FESTIVALS OF PUNJAB
Punjab is a classic example of the diversity and versatility of Indian culture. This vibrant state has stayed true to its dynamic character since ages. Soul-stirring celebrations and uninhibited fun characterize any festive celebration in Punjab. While the state has several of its own regional festivals, it celebrates and participates in the national festivals with equal vigor and excitement. Punjabi festivals are a beautiful embodiment of the robust and composite culture of India. The enthralling festivals have a lively charm that keeps the celebrators hooked to the Punjabi culture and way of life. Splendor and joy exemplify the festivities of the state and makes one fall in love with its inimitable cultural traits.
Just like other states of India, Punjab celebrates some diverse and unique festivals every year. Each of these festivals has some or other religious legends associated with it. Punjabi people believe in celebrating any festive occasion to the hilt. So, every festival is marked traditional songs, energetic dances, and delicious recipes. The festive season of Punjab is just the ideal time to listen to the renowned artists of the Indian subcontinent performing live. The traditional music and folklore make for the perfect ambiance and provides an opportunity to the celebrators to drench themselves in the contagious spirit of this amazingly fascinating state. Let us explore the major festivals of Punjab in detail.
Baisakhi marks the beginning of “New Year “in Punjab. It is celebrated to commemorate the ripening of winter (rabi) harvest and in turn, honor the hard work of farmers. It is observed on 13th of April every year and marks the time of festivities and gaiety among the inhabitants of Punjab.
Lohri is the winter harvest festival of Punjab, celebrated widely throughout the state. It is the festival of fertility and is associated with the worship of the God of Fire (Lord Agni). According to the Hindu calendar, Lohri falls on 13th January every year, at a time when the earth is closest to the sun.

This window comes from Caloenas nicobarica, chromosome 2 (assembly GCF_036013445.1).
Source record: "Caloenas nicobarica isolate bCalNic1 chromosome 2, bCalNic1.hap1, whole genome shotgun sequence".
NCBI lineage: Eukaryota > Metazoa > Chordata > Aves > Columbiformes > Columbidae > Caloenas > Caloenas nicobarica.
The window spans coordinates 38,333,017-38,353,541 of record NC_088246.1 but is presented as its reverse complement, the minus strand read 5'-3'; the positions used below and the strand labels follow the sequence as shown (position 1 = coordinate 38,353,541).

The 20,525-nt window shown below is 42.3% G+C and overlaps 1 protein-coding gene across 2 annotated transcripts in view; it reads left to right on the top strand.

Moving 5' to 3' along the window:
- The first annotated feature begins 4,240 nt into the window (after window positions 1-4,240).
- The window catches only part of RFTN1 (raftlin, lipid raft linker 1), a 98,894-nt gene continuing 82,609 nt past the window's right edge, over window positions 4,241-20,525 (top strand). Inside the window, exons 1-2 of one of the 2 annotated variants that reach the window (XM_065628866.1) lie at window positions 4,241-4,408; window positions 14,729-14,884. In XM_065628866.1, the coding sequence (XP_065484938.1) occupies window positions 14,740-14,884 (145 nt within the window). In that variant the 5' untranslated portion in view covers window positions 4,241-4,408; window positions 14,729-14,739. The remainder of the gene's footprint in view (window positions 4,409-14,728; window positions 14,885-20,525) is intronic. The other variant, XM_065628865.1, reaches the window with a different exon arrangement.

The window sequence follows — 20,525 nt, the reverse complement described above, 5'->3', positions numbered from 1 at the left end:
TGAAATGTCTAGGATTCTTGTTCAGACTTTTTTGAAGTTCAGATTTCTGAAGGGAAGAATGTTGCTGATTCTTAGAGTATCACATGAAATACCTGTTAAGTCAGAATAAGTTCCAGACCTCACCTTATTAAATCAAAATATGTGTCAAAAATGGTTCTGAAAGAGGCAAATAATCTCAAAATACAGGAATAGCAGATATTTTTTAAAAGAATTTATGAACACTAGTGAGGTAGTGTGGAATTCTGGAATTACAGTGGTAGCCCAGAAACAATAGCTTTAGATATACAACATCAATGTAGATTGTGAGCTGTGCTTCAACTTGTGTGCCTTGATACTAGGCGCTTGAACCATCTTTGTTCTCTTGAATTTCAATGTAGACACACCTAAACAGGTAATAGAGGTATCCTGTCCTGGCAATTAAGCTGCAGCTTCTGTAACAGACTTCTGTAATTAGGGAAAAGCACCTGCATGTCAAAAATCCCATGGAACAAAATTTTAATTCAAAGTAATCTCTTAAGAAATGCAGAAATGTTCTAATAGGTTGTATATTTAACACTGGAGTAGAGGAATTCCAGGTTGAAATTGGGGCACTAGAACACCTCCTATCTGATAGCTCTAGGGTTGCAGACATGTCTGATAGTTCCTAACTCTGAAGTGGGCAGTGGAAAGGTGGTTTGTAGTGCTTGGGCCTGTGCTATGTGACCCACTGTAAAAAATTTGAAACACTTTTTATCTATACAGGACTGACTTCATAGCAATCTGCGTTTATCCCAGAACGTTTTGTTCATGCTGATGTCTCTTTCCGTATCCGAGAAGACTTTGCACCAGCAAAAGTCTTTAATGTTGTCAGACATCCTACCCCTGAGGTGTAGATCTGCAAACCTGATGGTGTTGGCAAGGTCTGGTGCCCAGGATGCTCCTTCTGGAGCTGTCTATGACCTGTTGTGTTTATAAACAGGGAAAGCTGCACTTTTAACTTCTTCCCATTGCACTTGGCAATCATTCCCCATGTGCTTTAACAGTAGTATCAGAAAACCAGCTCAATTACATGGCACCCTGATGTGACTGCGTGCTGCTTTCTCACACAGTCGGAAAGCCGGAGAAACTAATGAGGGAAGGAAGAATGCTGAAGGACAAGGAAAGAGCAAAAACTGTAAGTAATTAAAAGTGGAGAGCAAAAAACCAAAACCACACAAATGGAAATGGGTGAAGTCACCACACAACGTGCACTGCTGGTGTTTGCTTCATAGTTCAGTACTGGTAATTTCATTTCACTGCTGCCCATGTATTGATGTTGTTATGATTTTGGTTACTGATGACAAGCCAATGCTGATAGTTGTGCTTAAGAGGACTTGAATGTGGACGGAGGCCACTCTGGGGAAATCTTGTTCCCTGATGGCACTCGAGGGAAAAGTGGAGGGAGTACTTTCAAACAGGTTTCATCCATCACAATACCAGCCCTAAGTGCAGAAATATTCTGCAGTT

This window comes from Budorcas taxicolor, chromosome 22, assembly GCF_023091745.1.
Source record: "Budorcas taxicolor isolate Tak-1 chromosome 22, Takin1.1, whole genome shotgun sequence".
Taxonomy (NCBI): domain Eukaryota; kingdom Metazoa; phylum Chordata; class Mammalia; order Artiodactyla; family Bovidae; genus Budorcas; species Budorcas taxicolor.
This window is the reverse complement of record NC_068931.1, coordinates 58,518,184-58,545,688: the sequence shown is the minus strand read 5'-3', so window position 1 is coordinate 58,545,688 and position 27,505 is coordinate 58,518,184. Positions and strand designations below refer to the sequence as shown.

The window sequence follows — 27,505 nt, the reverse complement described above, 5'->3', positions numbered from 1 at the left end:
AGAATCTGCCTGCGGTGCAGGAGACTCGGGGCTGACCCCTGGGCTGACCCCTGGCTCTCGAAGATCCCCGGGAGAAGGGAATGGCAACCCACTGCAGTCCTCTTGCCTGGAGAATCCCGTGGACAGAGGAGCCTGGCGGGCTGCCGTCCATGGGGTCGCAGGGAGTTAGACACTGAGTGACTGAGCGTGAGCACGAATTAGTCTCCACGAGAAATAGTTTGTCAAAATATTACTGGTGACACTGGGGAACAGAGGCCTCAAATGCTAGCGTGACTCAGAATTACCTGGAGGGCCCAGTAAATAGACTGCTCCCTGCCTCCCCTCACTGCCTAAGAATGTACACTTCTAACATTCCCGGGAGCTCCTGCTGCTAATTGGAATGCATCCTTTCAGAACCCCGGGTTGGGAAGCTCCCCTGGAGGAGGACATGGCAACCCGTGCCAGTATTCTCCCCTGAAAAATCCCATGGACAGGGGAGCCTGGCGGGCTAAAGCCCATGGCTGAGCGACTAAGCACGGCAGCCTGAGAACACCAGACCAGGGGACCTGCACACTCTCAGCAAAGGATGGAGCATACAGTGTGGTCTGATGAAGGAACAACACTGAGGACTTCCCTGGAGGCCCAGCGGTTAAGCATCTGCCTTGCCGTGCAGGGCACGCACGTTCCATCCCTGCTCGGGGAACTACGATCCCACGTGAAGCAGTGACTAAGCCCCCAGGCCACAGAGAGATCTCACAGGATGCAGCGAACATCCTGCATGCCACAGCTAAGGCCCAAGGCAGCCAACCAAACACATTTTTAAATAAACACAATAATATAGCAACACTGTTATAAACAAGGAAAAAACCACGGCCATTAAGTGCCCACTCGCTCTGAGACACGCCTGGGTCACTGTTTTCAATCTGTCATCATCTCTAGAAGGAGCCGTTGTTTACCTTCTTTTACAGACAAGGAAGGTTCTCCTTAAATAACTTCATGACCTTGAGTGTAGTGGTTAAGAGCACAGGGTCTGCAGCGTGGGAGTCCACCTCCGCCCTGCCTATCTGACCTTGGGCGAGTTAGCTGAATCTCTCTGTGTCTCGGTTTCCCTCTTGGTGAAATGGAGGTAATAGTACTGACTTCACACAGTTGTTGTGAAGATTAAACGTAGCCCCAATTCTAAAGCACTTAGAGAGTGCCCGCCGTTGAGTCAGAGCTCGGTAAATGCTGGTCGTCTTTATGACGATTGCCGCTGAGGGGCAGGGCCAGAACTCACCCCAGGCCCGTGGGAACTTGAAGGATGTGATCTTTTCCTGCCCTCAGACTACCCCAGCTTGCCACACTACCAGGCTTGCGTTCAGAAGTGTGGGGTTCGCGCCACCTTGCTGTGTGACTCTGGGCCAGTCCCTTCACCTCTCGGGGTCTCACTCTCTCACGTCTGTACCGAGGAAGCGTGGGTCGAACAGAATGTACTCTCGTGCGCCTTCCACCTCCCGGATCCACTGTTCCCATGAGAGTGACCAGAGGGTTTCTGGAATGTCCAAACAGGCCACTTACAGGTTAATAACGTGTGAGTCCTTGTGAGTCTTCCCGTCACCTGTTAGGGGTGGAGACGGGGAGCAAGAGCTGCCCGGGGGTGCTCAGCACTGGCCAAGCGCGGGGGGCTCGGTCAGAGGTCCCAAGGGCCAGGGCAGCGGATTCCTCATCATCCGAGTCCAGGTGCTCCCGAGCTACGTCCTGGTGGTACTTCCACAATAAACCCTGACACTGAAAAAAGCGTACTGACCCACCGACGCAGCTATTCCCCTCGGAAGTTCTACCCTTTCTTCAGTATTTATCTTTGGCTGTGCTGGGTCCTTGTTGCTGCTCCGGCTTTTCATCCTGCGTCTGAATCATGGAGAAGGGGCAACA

Holla Mohalla derives its name from the Punjabi word “Mohalla”, meaning an organized procession in the form of an army column, accompanied by war drums and standard -bearers. This festival is celebrated in a spectacular manner in all parts of Punjab, especially in Muktsar and Anandpur Sahib.
Punjab is a land of high devotion and theism. Sikh Gurus are highly revered across the state. It is in the honor and respect of their gurus only that Punjabis observe Gurpurab every year. Gurupurabs seek to celebrate either the birthday or the martyrdom of the Sikh Gurus. Though there are a number of guru purabs observed in Punjab.
Raksha Bandhan is the festival in which a sister ties the silk thread, called ‘rakhi’, on her brother’s wrist. In return, he promises to protect her from all the evils. The festival mark celebrates the love between a brother and sister duo. Brothers also give sweets and other gifts to their sisters, on this day. Rakhi symbolizes eternal protection of the sister by the brother.
Teeyan is the dance festival of women, celebrated in the month of Sawan. One sees the best gidda performances in this festival. The festival continues from the 3rd Lunar day in the month to full moon and there is gala function on the concluding day.
Dussehra is widely celebrated in all parts of Punjab, just like any other state of India. It marks the victory of Lord Rama over Ravana, thereby symbolizing the eternal victory of Good over Evil.
Diwali is celebrated all over Punjab in the month of October-November, the exact date being determined as per the lunar calendar. It is celebrated to rejoice the return of Lord Rama to Ayodhaya, after fourteen years of exile. On this day, every home in Punjab is lighted either with candles or with diyas.